On November 8, Dr. Carla Shalaby, Research Specialist at the University of Michigan and author of Troublemakers: Lessons in Freedom From Young Children at School, delivered a presentation titled “On a Curriculum of Human Being: Learning Love, Freedom, and Troublemaking From and With Children.” Her speech was part of the Niemeyer Series, an annual forum held at Bank Street that examines contemporary issues in education.
For her Niemeyer lecture, Shalaby, whose research centers on cultivating and documenting daily classroom work that protects the dignity of every child and honors young people’s rights to expression and self-determination, asked teachers to look to the troublemakers in their classrooms as those who can teach us the most about freedom, safety, and inclusion.
“On an average school day across this country, 250 preschoolers are suspended or expelled,” Shalaby said. “I worry about what happens to those 250 young, brilliant children. I worry about how they will come to see themselves as dangerous, too bad, or too broken to deserve a chance at belonging. And when we are told that a community is safer or better or easier or happier without them, I also worry about the thousands of children who bear witness to these lessons and throw away people. What are we teaching?”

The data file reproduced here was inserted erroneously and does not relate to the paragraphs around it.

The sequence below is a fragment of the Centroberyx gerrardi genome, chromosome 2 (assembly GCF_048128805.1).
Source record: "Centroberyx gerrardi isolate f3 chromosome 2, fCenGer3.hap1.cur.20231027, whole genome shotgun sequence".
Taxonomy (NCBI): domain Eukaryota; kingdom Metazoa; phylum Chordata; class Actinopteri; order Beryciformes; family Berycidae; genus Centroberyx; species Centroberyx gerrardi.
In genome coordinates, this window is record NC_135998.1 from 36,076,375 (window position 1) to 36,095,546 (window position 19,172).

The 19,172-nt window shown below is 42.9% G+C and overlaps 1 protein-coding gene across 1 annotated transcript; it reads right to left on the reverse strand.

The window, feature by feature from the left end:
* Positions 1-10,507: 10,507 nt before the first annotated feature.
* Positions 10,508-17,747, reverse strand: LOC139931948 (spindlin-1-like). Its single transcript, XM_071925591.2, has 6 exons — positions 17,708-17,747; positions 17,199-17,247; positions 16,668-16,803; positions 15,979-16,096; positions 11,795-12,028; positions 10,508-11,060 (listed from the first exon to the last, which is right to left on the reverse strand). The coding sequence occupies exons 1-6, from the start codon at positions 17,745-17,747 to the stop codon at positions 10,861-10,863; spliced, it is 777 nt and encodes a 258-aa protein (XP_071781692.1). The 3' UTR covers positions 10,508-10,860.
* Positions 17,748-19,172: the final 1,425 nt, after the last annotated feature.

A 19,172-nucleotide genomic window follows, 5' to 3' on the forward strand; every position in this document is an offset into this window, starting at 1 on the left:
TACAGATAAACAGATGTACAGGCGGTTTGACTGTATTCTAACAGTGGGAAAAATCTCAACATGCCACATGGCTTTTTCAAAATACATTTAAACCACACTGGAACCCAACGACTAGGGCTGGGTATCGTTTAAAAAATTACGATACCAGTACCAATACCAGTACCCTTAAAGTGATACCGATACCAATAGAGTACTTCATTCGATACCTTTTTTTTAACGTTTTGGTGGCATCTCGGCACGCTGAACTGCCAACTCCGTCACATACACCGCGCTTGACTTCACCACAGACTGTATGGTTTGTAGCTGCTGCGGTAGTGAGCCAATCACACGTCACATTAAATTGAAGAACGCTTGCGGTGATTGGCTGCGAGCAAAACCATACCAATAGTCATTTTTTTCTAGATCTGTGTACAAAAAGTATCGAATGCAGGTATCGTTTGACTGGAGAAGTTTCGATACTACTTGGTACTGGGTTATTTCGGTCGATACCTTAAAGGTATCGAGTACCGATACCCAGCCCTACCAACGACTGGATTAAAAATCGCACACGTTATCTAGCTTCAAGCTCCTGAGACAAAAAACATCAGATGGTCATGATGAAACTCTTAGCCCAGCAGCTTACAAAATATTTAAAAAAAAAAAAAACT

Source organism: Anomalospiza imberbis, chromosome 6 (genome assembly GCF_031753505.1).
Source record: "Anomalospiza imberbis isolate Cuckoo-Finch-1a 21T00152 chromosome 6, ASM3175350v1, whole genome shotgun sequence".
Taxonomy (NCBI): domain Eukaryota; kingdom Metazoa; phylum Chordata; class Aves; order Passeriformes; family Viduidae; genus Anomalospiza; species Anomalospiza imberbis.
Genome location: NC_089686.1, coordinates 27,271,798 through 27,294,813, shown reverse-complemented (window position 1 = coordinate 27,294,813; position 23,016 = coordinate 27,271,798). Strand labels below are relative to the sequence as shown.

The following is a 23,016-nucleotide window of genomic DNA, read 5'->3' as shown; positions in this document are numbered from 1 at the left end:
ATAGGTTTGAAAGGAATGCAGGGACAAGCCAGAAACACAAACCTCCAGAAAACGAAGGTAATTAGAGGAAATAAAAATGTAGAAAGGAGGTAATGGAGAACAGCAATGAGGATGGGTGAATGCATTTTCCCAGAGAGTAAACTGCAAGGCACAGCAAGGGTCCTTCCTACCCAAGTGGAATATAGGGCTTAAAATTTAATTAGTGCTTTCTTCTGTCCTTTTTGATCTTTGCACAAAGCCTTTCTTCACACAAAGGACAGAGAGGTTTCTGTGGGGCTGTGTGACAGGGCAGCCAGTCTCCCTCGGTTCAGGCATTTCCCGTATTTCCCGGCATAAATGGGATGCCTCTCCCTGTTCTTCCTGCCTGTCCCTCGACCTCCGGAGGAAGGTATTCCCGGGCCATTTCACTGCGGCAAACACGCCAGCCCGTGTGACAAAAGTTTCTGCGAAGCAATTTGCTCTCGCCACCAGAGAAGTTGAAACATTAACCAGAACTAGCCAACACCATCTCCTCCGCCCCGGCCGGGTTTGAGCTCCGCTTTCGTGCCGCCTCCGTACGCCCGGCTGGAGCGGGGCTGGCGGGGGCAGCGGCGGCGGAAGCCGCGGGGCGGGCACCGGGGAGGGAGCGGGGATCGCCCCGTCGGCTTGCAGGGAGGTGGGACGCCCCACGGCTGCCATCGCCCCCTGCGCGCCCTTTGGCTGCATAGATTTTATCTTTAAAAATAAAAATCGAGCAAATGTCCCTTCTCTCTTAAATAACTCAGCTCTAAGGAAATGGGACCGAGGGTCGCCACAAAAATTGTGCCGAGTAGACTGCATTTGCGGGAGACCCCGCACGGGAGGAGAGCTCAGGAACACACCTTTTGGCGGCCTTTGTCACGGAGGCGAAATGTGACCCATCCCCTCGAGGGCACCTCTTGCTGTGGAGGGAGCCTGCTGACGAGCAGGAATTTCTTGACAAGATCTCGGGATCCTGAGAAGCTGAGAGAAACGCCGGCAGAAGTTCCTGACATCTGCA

Even in the most progressive classrooms, she noted, educators tend toward classroom management techniques that mimic the logic of prisons. Rather than police a set of rules to which students must comply or else find themselves socially isolated, Shalaby encouraged the teachers in the audience to learn from the troublemakers. “They are like canaries in a coal mine who suffer and warn the rest of us that something is wrong,” she said. “Instead of asking why a child is being so disruptive, I can instead ask: What is this child working so hard to disrupt?”
Shalaby asked teachers to be radical in their approach, in their inclusion, and in their love for their students. She argued for a definition of freedom that sets standards for behavior for all members of a classroom community, saying, “Freedom is a very high standard for classroom management. It isn’t 30 people all doing whatever they want, it’s every person wondering and worrying about how to make sure other members of their community are able to be their whole human selves. If I’m oriented toward ensuring that right to freedom for someone else, then that requires me to seriously mind my own actions.”
“Education can be a powerful force in the creation of a more rational, humane world,” noted Shael Polakow Suransky, GSE ’00, President of Bank Street College. “Shalaby’s work inspires difficult discussions about whether or not our schools are aggressive. She has pushed us to rethink our practices in deep ways.”
Shalaby’s presentation concluded not with answers, but with a request that teachers shift perspective and ask a different set of questions, including: “Is there a human need going unmet that this child is making visible? Is there a warning to heed? Can we wonder together how the problem in our classroom might be related to a problem we see out in the world? How will we practice healing one another and disrupting the harms we see out in the world?”
The John H. Niemeyer Series comprises lectures and symposia focused on urgent matters of educational interest. The Series is dedicated to the memory of John H. Niemeyer, Bank Street’s second president, for his leadership in helping Bank Street College become a national voice for children beyond practice and into policy.